Killing Yourself to Live

Killing Yourself to Live

85% of A True Story

Book - 2005
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Building on the national bestselling success of Sex, Drugs, and Cocoa Puffs , preeminent pop culture writer Chuck Klosterman unleashes his best book yet--the story of his cross-country tour of sites where rock stars have died and his search for love, excitement, and the meaning of death.

For 6,557 miles, Chuck Klosterman thought about dying. He drove a rental car from New York to Rhode Island to Georgia to Mississippi to Iowa to Minneapolis to Fargo to Seattle, and he chased death and rock 'n' roll all the way. Within the span of twenty-one days, Chuck had three relationships end--one by choice, one by chance, and one by exhaustion. He snorted cocaine in a graveyard. He walked a half-mile through a bean field. A man in Dickinson, North Dakota, explained to him why we have fewer windmills than we used to. He listened to the KISS solo albums and the Rod Stewart box set. At one point, poisonous snakes became involved. The road is hard. From the Chelsea Hotel to the swampland where Lynyrd Skynyrd's plane went down to the site where Kurt Cobain blew his head off, Chuck explored every brand of rock star demise. He wanted to know why the greatest career move any musician can make is to stop breathing...and what this means for the rest of us.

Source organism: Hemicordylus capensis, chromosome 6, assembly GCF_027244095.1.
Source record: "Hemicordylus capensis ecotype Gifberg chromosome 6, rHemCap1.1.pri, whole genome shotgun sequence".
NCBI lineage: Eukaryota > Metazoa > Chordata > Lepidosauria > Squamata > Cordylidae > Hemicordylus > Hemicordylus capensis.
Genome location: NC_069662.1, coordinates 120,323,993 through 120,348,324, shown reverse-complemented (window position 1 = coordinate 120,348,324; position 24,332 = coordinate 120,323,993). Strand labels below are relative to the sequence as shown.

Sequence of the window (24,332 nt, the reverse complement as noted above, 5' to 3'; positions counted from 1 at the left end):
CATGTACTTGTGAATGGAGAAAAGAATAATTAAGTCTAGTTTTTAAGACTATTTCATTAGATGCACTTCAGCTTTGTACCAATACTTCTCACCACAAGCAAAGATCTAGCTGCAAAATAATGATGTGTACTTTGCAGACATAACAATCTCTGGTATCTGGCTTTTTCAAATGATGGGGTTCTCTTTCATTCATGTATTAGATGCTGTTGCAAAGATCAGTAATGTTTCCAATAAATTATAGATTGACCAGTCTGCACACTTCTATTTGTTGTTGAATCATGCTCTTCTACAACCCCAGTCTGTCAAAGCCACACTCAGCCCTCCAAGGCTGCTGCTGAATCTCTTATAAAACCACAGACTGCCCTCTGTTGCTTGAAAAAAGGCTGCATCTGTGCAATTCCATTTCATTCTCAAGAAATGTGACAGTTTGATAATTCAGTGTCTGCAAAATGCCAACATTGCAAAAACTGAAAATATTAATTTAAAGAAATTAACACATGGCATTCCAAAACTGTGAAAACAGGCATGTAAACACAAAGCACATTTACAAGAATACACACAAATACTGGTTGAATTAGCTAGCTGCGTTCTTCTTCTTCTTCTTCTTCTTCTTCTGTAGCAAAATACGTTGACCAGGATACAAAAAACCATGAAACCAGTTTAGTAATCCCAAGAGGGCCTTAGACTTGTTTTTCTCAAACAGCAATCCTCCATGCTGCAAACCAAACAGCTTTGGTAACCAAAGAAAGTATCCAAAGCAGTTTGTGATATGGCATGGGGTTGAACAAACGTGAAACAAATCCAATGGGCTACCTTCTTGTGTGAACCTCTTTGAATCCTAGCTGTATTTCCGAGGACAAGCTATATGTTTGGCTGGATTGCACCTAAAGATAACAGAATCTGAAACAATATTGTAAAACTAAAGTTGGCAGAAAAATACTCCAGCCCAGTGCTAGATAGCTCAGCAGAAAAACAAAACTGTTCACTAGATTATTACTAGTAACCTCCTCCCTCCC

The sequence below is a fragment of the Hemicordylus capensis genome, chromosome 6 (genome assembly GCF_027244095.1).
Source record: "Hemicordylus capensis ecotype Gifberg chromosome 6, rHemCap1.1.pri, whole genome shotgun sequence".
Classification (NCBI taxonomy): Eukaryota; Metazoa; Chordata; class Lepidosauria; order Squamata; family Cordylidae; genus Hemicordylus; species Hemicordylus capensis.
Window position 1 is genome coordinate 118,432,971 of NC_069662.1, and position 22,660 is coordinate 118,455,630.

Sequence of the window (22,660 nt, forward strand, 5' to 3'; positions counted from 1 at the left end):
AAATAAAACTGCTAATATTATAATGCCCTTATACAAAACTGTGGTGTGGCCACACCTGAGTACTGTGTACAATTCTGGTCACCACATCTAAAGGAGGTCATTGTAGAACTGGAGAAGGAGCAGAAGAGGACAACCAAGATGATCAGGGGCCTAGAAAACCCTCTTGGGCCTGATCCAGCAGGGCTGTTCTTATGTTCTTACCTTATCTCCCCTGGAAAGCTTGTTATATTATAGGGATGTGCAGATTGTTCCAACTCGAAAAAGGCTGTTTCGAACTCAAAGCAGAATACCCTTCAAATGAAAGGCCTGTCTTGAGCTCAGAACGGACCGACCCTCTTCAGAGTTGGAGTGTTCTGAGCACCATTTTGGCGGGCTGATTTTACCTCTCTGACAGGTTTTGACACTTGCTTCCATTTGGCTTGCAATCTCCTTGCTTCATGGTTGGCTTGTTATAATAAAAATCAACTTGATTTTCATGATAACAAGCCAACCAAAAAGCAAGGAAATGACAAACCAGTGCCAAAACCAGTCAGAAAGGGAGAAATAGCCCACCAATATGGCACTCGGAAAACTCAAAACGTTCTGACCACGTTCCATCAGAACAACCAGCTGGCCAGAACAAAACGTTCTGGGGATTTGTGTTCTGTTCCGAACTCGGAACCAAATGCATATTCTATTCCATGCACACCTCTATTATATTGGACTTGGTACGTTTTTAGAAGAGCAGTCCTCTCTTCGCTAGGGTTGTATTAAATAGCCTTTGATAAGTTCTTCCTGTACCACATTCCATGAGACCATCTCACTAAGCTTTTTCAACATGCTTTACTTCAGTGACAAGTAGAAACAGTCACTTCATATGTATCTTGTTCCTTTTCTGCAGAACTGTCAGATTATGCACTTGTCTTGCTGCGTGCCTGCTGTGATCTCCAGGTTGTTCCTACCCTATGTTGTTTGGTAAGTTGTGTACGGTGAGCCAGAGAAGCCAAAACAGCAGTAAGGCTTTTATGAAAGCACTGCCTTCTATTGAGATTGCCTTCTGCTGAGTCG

Publisher: New York : Scribner, [2005]
Copyright Date: ©2005
ISBN: 9780743264464
Branch Call Number: 306.0973 KLO
Characteristics: v, 245 pages


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FindingJane Dec 08, 2014

Mr. Klosterman’s essays come off as being alternately interesting and annoying. Interesting in that they read like the witty banter you might have from someone at a party who isn’t too wasted and annoying in that he has very set opinions about everything (his idea of a Man, e.g., involves the ability to shoot and kill live animals) that you don’t necessarily possess but which he insists on sharing with you.

However, his ability as a raconteur cannot be denied. Whether describing his girlfriends with song lyrics or comparing them to members of KISS or cringing in embarrassment over how Americans have idolized Elvis, Mr. Klosterman’s essays are thought provoking, amusing and occasionally rise to the poetic. While he doesn’t necessarily obtain any deep insight from travelling the country visiting the sites of dead rock musicians, his observations along the way make for a fascinating window on to a broad swath of the American public.

diesellibrarian Nov 22, 2010

A very entertaining rock n roll travelogue. Klosterman wears his music/star wars nerd persona on his sleeve as he travels to various sites where a variety of rock stars met their untimely end.

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